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Notre Dame anthropology professor Mark Schurr, right, pushes a ground-penetrating radar system over property at the Havilah Beardsley House at Beardsley Avenue and North Main Street Wednesday, June 12, 2013. IUSB sociology and anthropology professor Jay VanderVeen, left, worked with Schurr and a couple of recent graduates to use the technology to search for areas that might have been where tunnels were at the time the Beardsley family lived in the home. (Truth Photo By Jennifer Shephard) (AP)

Notre Dame anthropology professor Mark Schurr, right, records findings from a ground-penetrating radar system at the Havilah Beardsley House at Beardsley Avenue and North Main Street Wednesday, June 12, 2013. IUSB sociology and anthropology professor Jay VanderVeen, left, worked with Schurr and a couple of recent graduates to use the technology to search for areas that might have been where tunnels were at the time the Beardsley family lived in the home. (Truth Photo By Jennifer Shephard) (AP)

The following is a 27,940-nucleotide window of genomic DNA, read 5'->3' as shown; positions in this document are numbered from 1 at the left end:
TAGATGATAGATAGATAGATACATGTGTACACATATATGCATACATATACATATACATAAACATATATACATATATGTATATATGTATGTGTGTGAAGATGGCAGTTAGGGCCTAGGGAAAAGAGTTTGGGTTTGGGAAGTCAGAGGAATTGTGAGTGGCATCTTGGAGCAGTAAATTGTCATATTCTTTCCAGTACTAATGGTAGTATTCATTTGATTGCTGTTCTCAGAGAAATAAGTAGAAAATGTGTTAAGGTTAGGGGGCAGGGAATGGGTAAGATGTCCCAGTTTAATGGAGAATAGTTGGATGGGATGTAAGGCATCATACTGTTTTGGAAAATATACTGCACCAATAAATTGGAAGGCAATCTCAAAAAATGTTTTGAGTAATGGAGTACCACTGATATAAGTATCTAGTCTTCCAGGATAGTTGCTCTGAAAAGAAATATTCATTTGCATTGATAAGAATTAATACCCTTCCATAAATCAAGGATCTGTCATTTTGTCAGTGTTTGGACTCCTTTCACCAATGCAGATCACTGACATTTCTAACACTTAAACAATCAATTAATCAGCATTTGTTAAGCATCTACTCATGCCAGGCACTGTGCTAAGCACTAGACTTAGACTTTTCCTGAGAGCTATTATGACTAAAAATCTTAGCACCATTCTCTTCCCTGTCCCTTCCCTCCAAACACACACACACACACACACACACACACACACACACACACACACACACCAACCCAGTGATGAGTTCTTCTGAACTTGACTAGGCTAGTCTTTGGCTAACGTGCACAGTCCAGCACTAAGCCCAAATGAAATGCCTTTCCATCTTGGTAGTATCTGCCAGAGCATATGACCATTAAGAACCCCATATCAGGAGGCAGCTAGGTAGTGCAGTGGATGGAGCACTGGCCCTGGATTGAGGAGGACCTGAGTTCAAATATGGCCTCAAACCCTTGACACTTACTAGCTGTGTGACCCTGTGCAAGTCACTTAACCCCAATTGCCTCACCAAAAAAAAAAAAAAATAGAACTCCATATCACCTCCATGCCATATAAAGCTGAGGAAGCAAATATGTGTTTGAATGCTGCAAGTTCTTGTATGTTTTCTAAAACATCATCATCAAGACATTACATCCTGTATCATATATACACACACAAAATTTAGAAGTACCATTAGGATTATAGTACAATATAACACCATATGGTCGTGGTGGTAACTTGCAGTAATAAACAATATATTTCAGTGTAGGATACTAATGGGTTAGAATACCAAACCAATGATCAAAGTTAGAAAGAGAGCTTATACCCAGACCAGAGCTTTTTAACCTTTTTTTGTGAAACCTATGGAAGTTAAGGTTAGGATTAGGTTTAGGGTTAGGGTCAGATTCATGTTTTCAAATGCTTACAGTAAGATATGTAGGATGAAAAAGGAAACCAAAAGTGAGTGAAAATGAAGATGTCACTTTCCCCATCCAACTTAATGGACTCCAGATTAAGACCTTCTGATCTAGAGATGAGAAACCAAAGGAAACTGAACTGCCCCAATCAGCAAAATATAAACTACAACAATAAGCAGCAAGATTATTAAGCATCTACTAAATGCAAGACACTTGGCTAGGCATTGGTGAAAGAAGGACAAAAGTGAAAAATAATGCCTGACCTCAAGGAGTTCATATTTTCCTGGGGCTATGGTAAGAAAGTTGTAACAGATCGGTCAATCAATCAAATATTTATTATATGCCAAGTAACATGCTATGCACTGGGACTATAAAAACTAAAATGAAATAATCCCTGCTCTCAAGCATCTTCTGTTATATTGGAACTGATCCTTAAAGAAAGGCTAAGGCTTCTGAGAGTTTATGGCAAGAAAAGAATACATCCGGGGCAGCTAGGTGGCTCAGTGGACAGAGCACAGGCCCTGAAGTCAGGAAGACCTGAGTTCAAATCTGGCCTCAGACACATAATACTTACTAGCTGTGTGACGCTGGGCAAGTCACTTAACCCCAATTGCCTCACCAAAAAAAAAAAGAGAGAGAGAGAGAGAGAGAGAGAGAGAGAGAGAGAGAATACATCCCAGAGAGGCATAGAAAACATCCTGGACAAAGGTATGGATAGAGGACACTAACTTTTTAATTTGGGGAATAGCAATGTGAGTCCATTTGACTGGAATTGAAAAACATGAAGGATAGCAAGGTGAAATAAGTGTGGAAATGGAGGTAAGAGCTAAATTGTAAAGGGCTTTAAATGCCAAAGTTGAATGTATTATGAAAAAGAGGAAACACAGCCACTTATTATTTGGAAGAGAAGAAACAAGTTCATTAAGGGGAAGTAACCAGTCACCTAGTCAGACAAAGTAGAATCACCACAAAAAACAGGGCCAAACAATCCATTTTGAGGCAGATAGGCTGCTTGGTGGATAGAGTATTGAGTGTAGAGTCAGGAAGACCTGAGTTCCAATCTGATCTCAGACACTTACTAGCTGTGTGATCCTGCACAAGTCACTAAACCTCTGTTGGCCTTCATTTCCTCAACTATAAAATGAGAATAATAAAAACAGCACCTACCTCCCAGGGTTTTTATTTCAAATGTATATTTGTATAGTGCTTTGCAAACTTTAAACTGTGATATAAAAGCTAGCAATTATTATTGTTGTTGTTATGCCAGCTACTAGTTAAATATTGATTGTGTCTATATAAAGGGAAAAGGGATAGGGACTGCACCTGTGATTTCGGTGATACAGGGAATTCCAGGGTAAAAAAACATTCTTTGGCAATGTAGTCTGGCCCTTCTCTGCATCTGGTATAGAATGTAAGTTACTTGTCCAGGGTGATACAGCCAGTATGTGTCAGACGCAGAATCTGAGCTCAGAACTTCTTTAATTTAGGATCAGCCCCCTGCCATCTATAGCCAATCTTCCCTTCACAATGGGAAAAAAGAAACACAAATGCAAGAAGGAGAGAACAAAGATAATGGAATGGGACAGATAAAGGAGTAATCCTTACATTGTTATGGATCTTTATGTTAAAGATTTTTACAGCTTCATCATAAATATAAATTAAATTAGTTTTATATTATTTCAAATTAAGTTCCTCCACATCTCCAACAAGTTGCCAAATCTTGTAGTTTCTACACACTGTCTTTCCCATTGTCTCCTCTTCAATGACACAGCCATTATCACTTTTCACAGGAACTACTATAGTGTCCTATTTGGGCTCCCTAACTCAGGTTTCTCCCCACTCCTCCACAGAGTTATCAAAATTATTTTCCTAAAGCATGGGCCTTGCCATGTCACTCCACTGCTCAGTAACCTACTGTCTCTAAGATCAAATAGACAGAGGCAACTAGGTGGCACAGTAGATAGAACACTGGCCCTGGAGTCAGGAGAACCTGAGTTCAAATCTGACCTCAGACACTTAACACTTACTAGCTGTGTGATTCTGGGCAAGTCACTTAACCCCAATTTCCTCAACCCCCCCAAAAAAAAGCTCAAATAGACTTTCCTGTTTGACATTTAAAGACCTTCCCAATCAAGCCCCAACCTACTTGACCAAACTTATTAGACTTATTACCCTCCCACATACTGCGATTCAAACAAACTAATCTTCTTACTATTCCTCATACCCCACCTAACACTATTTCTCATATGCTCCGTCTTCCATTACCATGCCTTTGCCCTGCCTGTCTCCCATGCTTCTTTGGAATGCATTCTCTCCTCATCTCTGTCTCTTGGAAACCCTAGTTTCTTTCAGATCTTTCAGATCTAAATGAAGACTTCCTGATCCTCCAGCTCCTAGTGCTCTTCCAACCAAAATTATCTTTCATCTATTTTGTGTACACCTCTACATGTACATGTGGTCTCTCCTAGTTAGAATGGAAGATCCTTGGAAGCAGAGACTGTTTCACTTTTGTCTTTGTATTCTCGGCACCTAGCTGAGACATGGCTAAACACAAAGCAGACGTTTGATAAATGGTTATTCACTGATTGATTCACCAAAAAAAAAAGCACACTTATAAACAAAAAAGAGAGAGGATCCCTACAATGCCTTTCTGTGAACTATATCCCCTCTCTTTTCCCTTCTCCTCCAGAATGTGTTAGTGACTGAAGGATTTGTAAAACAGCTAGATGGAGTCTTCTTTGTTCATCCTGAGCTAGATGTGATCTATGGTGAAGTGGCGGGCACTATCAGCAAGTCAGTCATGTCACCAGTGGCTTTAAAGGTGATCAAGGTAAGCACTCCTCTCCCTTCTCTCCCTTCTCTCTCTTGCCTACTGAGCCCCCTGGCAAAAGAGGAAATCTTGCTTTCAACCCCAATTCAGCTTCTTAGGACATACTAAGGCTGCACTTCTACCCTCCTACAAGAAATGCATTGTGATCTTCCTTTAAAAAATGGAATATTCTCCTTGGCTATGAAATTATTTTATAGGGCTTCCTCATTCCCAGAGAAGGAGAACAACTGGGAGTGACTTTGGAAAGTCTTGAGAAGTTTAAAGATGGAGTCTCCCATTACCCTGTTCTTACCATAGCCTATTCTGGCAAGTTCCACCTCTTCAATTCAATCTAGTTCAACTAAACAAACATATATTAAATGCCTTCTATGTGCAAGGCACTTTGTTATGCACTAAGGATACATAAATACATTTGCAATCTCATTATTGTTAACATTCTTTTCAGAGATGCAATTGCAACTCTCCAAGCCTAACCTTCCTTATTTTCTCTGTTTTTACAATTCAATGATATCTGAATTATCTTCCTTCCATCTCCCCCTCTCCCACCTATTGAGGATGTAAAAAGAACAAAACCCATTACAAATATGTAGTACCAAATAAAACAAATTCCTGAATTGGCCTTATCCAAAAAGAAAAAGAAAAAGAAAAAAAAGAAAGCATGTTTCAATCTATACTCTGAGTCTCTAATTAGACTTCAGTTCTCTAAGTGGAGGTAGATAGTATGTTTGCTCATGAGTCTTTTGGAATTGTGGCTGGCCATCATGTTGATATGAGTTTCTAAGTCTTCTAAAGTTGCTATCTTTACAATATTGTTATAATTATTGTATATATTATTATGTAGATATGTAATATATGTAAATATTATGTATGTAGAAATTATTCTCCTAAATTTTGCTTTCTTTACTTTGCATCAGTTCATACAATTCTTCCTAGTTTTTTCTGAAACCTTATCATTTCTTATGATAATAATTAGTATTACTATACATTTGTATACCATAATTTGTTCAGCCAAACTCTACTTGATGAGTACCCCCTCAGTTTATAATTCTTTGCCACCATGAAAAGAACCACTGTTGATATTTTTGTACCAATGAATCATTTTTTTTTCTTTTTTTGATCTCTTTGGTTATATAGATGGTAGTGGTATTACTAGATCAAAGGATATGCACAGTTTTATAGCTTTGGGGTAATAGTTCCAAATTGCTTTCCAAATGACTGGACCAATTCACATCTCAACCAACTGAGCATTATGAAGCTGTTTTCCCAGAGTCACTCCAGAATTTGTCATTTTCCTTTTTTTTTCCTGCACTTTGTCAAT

Notre Dame anthropology professor Mark Schurr, left, and IUSB sociology and anthropology professor Jay VanderVeen, right, lead students from Beardsley Park to the Havilah Beardsley House at Beardsley Avenue and North Main Street Wednesday, June 12, 2013. The professors were using a ground-penetrating radar system to search for voids beneath the surface that might indicate where tunnels were at the time the Beardsley family lived in the home. (Truth Photo By Jennifer Shephard) (AP)
Havilah Beardsley SAA

Posted on June 13, 2013 at 1:00 a.m. | Updated on June 13, 2013 at 7:07 p.m.

ELKHART — Mark Schurr, a Notre Dame anthropology professor, Jay VanderVeen, an Indiana University South Bend sociology and anthropology professor, and some recent graduates visited the Havilah Beardsley House to investigate areas on the property where there may have been tunnels.